Choosing the Right Pontoon Trailer
If you plan on traveling with your pontoon boat as opposed to keeping it at one single body of water, you'll need to look into purchasing a boat trailer to tow your pontoon around. When it comes to picking out a proper trailer for your specific boat, it’s always important to speak to the person or dealer that you purchased the boat from. They’re going to make sure that you’re equipped with exactly what you're looking for.
However, if you're looking to brush up on your knowledge before walking into the dealer, here are some tips for finding the right trailer for your boat.
Types of Pontoon Trailers
A trailer is necessary to factor into your pontoon boat costs. The size of your boat will determine the size of your vehicle and trailer needed to tow it. Trailers are divided into four classes based on the Gross Vehicle Weight Rating. Knowing this can help you determine what type of pontoon trailer is appropriate to support your boat.
Scissor pontoon trailers and bunk boat trailers each come with a different set of pros and cons. Bunk boat trailers are best for tritoons and slide under the entire boat, while scissor pontoon trailers slide between the pontoon and boat tubes, making launching your boat simple.
Scissor Pontoon Trailers
This style of trailer slides in between the pontoon boat tubes or logs, making it the quickest and easiest style to use when retrieving a boat from even the shallowest waters. While the ease of use when pulling or launching your boat is nice, scissor pontoon trailers may rock when used to pull a boat on the highway as the logs rest over the sides of the trailer. Consider your travel plans as well as the size of your boat. If you’re looking for a tritoon trailer, a scissor trailer would not be your best option due to the third, middle tube.
Bunk Boat Trailers
Bunk style trailers, unlike the scissor style, slide under the entire boat. The logs are supported by resting directly on the surface of the trailer, above the wheels. This style of trailer requires additional maneuvering when retrieving or launching your boat, but may be more suitable for longer drives. Bunk boat trailers are also the best option for tritoon boats as the flat surface can easily support all three of the boat’s tubes.
In addition to the practical use of your pontoon boat trailer, you should take into consideration the storage of your trailer when the boat is in the water and when the boat is loaded on the trailer. Bunk style trailers are wider than scissor style, taking up more space. Also, as boats rest on the surface of the bunk style trailer, you will need more vertical space for storing the boat on the trailer.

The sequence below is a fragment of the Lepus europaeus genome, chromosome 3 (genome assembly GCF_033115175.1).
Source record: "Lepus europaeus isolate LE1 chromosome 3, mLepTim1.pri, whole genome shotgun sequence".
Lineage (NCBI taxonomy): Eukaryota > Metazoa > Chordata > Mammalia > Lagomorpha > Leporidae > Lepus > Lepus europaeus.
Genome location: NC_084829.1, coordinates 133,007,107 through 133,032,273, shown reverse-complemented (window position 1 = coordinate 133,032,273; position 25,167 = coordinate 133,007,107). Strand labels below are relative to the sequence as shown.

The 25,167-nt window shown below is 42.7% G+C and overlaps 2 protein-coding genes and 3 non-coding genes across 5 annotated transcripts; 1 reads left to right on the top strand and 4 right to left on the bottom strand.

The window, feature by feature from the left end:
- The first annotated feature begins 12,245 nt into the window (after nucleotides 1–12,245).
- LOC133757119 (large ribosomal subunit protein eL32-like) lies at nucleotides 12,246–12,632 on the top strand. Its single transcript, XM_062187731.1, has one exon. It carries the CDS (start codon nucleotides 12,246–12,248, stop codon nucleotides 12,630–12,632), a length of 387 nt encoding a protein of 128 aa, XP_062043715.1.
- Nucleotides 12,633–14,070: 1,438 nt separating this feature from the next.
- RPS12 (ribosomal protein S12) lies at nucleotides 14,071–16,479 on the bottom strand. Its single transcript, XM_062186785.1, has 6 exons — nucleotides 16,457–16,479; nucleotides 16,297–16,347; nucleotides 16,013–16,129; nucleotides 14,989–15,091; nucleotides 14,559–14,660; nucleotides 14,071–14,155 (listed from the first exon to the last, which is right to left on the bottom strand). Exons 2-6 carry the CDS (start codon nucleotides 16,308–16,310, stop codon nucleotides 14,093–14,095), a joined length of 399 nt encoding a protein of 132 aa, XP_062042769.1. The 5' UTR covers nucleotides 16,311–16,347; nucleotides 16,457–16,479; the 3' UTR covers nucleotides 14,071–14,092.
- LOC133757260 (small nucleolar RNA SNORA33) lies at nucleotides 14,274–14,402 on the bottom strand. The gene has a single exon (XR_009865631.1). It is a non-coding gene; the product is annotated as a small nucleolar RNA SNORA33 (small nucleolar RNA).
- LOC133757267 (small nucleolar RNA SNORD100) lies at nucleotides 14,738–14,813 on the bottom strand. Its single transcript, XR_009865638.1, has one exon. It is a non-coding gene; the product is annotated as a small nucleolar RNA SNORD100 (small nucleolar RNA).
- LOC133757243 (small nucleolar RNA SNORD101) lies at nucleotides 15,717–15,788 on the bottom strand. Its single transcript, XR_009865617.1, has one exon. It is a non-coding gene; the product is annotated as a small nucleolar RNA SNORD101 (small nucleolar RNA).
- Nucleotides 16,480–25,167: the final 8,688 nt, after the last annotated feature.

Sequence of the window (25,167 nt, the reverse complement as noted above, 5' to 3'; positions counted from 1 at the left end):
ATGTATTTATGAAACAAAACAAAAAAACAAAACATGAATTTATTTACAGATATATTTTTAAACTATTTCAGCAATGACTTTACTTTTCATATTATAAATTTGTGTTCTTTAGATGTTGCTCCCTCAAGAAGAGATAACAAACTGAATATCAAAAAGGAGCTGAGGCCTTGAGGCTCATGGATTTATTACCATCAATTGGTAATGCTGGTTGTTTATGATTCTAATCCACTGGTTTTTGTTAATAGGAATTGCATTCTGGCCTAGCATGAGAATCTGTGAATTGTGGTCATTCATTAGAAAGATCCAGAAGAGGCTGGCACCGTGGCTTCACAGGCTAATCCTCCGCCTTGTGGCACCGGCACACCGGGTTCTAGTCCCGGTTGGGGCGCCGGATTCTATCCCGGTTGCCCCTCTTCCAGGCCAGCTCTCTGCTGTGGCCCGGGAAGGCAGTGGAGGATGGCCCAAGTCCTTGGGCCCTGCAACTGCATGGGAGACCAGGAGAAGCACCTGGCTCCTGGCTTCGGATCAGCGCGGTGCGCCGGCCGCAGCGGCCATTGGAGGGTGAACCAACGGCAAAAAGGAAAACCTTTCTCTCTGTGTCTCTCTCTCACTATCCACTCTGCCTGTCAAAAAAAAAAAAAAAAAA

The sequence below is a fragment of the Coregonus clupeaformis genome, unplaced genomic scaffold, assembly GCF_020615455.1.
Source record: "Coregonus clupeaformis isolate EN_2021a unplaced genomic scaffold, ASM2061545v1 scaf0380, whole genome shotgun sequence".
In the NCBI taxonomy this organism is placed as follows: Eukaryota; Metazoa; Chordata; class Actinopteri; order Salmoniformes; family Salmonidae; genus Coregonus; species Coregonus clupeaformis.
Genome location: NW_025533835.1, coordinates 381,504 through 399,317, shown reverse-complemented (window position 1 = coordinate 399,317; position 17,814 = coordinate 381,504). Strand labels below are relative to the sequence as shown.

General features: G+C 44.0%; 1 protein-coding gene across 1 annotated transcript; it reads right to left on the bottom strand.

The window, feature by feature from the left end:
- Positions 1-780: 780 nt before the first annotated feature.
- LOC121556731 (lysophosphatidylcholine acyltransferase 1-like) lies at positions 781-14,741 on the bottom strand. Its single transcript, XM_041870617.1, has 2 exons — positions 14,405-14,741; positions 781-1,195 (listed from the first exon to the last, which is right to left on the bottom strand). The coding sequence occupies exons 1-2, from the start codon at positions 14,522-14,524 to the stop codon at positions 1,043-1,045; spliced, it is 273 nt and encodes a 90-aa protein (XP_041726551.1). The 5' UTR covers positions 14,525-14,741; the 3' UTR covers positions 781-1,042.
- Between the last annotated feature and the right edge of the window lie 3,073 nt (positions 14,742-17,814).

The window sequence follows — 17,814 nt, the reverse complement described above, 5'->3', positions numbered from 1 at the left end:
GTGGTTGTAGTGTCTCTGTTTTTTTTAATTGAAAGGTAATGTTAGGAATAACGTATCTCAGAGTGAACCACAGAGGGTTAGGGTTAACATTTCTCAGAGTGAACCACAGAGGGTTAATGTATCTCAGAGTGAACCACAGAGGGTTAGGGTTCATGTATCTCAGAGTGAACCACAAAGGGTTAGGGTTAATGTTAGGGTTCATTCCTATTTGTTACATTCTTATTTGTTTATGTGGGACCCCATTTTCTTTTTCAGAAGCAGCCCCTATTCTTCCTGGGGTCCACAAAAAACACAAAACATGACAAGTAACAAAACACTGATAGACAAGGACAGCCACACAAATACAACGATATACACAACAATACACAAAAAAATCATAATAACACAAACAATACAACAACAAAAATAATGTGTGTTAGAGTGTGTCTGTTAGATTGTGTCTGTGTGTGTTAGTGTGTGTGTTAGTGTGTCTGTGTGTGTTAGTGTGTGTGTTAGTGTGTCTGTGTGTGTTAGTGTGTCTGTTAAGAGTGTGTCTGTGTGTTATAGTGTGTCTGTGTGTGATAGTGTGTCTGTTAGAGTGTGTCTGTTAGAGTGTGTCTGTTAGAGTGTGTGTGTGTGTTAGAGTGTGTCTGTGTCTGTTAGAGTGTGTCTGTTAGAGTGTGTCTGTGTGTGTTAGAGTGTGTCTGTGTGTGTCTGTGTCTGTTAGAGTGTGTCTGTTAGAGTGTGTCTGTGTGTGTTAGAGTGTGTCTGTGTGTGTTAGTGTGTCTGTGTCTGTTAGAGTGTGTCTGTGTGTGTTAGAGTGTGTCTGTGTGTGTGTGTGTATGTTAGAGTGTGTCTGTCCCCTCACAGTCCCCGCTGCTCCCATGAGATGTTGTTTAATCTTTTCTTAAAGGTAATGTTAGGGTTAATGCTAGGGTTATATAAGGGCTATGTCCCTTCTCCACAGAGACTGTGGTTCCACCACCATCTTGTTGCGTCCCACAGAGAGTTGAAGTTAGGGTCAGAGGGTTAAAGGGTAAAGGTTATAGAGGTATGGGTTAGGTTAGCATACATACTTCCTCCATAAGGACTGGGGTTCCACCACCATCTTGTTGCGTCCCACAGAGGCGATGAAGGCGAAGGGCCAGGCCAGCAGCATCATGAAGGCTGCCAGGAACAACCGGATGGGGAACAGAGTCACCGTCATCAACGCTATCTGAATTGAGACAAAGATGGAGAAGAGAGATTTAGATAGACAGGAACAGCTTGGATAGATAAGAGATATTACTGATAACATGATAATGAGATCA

Important Boat Trailer Considerations
As you take into account factors like your vehicle's towing capacity, there are a few other considerations to keep in mind.
It’s smart to avoid carpeted bunks on lifts or trailers. If these get drenched with salt water, they can corrode raw aluminum pontoon tubes.
If you’ll be storing your boat on its trailer, don’t forget to account for how much space the trailer will take up. Always prepare your boat before putting it in storage and keep your trailer as well maintained as you keep your boat.
You also need to be aware of local regulations. Before you use your trailer, contact your state’s Department of Motor Vehicles to learn about trailering regulations for your state and read your Bennington Pontoon Owner’s Manual to learn more.
Vehicle Towing Capacity
To find out your vehicle towing capacity, or the amount of weight your vehicle can safely pull, start by looking at your Vehicle Identification Number. Go to the manufacturer’s website for your vehicle, search for towing capacity, and type in your VIN.
Don’t forget about the hitch, too. The vehicle towing hitch also must be able to safely handle the trailering load and tongue weight of the trailer. Hitches are divided into classes that specify the trailer’s gross trailer weight and maximum tongue weight for each class. Don’t use a hitch that isn’t rated to pull the maximum weight of the trailering load or that isn’t rated for the maximum tongue weight that the trailering load applies.
Boat Trailer Weight
Along with your vehicle, your trailer will need to have a high enough weight capacity.
Your boat trailer weight — including boat weight and tongue weight — should be top of mind when buying a trailer. Now that you know your vehicle can tow your pontoon, research the maximum weight and the maximum tongue weight of your trailer.
All trailers have to display a Gross Vehicle Weight Rating to show how much the load-carrying capacity is plus the weight of the trailer. The total weight of the boat — including the weight of a full tank of gas, gear, and anything else on board — can’t ever be greater than the GVWR.
To learn more about finding the proper trailer for your Bennington Pontoon Boat model, contact a local Bennington Pontoon Boat dealer.